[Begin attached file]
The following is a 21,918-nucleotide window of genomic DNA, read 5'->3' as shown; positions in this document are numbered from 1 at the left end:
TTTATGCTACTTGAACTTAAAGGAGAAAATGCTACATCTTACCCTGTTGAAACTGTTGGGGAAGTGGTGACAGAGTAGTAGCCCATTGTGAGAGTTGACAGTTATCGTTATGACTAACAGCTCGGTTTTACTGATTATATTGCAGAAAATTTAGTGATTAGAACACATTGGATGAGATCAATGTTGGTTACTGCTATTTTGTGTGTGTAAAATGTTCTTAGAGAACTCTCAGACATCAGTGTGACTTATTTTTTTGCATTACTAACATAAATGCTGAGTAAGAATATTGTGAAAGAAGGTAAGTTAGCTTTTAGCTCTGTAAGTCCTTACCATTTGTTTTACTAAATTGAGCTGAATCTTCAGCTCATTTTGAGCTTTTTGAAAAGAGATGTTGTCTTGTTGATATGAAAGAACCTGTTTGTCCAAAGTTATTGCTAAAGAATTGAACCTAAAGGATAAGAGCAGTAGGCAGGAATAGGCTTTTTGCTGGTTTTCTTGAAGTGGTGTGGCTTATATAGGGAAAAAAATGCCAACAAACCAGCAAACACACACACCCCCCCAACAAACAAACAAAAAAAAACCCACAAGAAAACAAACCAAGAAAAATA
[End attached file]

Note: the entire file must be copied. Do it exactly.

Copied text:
The following is a 21,918-nucleotide window of genomic DNA, read 5'->3' as shown; positions in this document are numbered from 1 at the left end:
TTTATGCTACTTGAACTTAAAGGAGAAAATGCTACATCTTACCCTGTTGAAACTGTTGGGGAAGTGGTGACAGAGTAGTAGCCCATTGTGAGAGTTGACAGTTATCGTTATGACTAACAGCTCGGTTTTACTGATTATATTGCAGAAAATTTAGTGATTAGAACACATTGGATGAGATCAATGTTGGTTACTGCTATTTTGTGTGTGTAAAATGTTCTTAGAGAACTCTCAGACATCAGTGTGACTTATTTTTTTGCATTACTAACATAAATGCTGAGTAAGAATATTGTGAAAGAAGGTAAGTTAGCTTTTAGCTCTGTAAGTCCTTACCATTTGTTTTACTAAATTGAGCTGAATCTTCAGCTCATTTTGAGCTTTTTGAAAAGAGATGTTGTCTTGTTGATATGAAAGAACCTGTTTGTCCAAAGTTATTGCTAAAGAATTGAACCTAAAGGATAAGAGCAGTAGGCAGGAATAGGCTTTTTGCTGGTTTTCTTGAAGTGGTGTGGCTTATATAGGGAAAAAAATGCCAACAAACCAGCAAACACACACACCCCCCCAACAAACAAACAAAAAAAAACCCACAAGAAAACAAACCAAGAAAAATA